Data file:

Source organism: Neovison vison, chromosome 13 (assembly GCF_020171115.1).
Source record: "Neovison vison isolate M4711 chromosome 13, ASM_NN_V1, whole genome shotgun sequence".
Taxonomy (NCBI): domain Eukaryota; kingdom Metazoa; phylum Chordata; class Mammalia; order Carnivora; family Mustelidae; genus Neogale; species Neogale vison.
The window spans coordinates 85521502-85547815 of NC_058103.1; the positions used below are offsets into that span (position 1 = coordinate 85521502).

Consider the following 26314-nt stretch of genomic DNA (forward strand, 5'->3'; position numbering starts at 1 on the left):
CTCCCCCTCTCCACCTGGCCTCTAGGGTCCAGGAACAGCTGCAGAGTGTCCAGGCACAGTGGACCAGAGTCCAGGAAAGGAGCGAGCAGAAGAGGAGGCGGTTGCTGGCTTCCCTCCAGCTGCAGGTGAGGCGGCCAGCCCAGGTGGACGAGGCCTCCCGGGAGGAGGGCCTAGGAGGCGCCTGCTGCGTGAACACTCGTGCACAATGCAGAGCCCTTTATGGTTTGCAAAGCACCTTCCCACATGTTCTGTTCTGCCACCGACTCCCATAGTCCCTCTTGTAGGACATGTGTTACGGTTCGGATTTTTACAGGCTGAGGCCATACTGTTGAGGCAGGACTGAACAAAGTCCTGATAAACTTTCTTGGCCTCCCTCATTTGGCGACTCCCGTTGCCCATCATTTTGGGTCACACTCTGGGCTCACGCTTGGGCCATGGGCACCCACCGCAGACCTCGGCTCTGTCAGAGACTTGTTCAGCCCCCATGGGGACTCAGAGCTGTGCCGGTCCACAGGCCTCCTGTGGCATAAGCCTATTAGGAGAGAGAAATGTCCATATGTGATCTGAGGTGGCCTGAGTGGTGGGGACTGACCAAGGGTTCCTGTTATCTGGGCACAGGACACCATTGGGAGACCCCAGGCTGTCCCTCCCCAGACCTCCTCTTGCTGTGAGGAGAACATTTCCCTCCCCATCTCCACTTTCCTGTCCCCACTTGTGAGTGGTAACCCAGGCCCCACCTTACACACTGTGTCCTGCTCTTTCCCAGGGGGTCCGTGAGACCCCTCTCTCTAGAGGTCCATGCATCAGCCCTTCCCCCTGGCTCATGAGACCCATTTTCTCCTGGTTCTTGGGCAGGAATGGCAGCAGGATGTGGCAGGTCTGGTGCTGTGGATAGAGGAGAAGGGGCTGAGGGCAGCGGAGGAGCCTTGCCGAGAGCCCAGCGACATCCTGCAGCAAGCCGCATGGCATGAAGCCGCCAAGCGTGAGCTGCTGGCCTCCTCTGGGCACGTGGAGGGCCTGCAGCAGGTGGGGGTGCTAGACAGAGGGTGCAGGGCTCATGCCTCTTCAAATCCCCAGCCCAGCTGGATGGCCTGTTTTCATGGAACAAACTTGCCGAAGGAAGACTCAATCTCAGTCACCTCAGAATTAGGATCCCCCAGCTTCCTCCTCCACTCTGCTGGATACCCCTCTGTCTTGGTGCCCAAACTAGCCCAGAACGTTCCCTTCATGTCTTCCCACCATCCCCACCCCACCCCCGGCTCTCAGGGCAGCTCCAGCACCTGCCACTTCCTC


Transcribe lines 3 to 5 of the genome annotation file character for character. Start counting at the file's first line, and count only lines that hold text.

Taxonomy (NCBI): domain Eukaryota; kingdom Metazoa; phylum Chordata; class Mammalia; order Carnivora; family Mustelidae; genus Neogale; species Neogale vison.
The window spans coordinates 85521502-85547815 of NC_058103.1; the positions used below are offsets into that span (position 1 = coordinate 85521502).

Consider the following 26314-nt stretch of genomic DNA (forward strand, 5'->3'; position numbering starts at 1 on the left):